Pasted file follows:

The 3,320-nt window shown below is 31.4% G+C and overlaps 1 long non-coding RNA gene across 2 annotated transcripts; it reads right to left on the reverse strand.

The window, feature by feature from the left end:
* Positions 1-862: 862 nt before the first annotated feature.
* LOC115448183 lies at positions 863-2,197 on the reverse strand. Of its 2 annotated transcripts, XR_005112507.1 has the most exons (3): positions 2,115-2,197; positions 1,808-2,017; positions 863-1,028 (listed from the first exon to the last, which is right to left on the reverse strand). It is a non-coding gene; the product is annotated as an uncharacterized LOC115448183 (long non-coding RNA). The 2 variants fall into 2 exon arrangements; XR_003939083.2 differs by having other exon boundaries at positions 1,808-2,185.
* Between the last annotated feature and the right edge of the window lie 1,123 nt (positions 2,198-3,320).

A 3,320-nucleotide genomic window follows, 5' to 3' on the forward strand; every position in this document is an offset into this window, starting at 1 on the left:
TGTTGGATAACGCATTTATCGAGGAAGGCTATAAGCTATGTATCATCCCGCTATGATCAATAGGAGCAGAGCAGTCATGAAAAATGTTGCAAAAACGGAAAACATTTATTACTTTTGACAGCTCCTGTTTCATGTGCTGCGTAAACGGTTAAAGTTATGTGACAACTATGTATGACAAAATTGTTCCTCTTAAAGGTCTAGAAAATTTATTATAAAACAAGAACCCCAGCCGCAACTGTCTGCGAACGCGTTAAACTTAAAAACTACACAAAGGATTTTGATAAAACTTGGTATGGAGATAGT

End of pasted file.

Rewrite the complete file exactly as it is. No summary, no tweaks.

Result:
The 3,320-nt window shown below is 31.4% G+C and overlaps 1 long non-coding RNA gene across 2 annotated transcripts; it reads right to left on the reverse strand.

The window, feature by feature from the left end:
* Positions 1-862: 862 nt before the first annotated feature.
* LOC115448183 lies at positions 863-2,197 on the reverse strand. Of its 2 annotated transcripts, XR_005112507.1 has the most exons (3): positions 2,115-2,197; positions 1,808-2,017; positions 863-1,028 (listed from the first exon to the last, which is right to left on the reverse strand). It is a non-coding gene; the product is annotated as an uncharacterized LOC115448183 (long non-coding RNA). The 2 variants fall into 2 exon arrangements; XR_003939083.2 differs by having other exon boundaries at positions 1,808-2,185.
* Between the last annotated feature and the right edge of the window lie 1,123 nt (positions 2,198-3,320).

A 3,320-nucleotide genomic window follows, 5' to 3' on the forward strand; every position in this document is an offset into this window, starting at 1 on the left:
TGTTGGATAACGCATTTATCGAGGAAGGCTATAAGCTATGTATCATCCCGCTATGATCAATAGGAGCAGAGCAGTCATGAAAAATGTTGCAAAAACGGAAAACATTTATTACTTTTGACAGCTCCTGTTTCATGTGCTGCGTAAACGGTTAAAGTTATGTGACAACTATGTATGACAAAATTGTTCCTCTTAAAGGTCTAGAAAATTTATTATAAAACAAGAACCCCAGCCGCAACTGTCTGCGAACGCGTTAAACTTAAAAACTACACAAAGGATTTTGATAAAACTTGGTATGGAGATAGT